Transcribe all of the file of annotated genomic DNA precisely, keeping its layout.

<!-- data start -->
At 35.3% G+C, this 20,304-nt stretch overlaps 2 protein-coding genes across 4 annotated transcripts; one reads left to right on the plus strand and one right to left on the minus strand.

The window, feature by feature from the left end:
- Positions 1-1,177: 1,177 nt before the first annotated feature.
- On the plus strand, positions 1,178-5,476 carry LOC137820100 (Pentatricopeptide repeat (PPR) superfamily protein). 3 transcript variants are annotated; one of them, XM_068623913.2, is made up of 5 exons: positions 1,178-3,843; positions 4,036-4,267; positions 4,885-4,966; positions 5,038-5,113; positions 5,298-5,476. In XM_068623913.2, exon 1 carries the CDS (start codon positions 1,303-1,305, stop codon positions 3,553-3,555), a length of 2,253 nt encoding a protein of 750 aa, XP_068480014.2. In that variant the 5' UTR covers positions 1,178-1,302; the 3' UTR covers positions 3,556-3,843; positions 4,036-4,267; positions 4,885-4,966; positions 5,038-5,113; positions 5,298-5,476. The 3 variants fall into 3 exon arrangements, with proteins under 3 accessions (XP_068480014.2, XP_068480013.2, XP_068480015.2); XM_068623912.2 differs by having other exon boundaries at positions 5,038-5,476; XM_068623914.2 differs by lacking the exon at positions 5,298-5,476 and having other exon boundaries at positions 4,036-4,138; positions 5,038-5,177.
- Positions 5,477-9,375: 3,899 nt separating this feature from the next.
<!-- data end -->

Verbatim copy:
At 35.3% G+C, this 20,304-nt stretch overlaps 2 protein-coding genes across 4 annotated transcripts; one reads left to right on the plus strand and one right to left on the minus strand.

The window, feature by feature from the left end:
- Positions 1-1,177: 1,177 nt before the first annotated feature.
- On the plus strand, positions 1,178-5,476 carry LOC137820100 (Pentatricopeptide repeat (PPR) superfamily protein). 3 transcript variants are annotated; one of them, XM_068623913.2, is made up of 5 exons: positions 1,178-3,843; positions 4,036-4,267; positions 4,885-4,966; positions 5,038-5,113; positions 5,298-5,476. In XM_068623913.2, exon 1 carries the CDS (start codon positions 1,303-1,305, stop codon positions 3,553-3,555), a length of 2,253 nt encoding a protein of 750 aa, XP_068480014.2. In that variant the 5' UTR covers positions 1,178-1,302; the 3' UTR covers positions 3,556-3,843; positions 4,036-4,267; positions 4,885-4,966; positions 5,038-5,113; positions 5,298-5,476. The 3 variants fall into 3 exon arrangements, with proteins under 3 accessions (XP_068480014.2, XP_068480013.2, XP_068480015.2); XM_068623912.2 differs by having other exon boundaries at positions 5,038-5,476; XM_068623914.2 differs by lacking the exon at positions 5,298-5,476 and having other exon boundaries at positions 4,036-4,138; positions 5,038-5,177.
- Positions 5,477-9,375: 3,899 nt separating this feature from the next.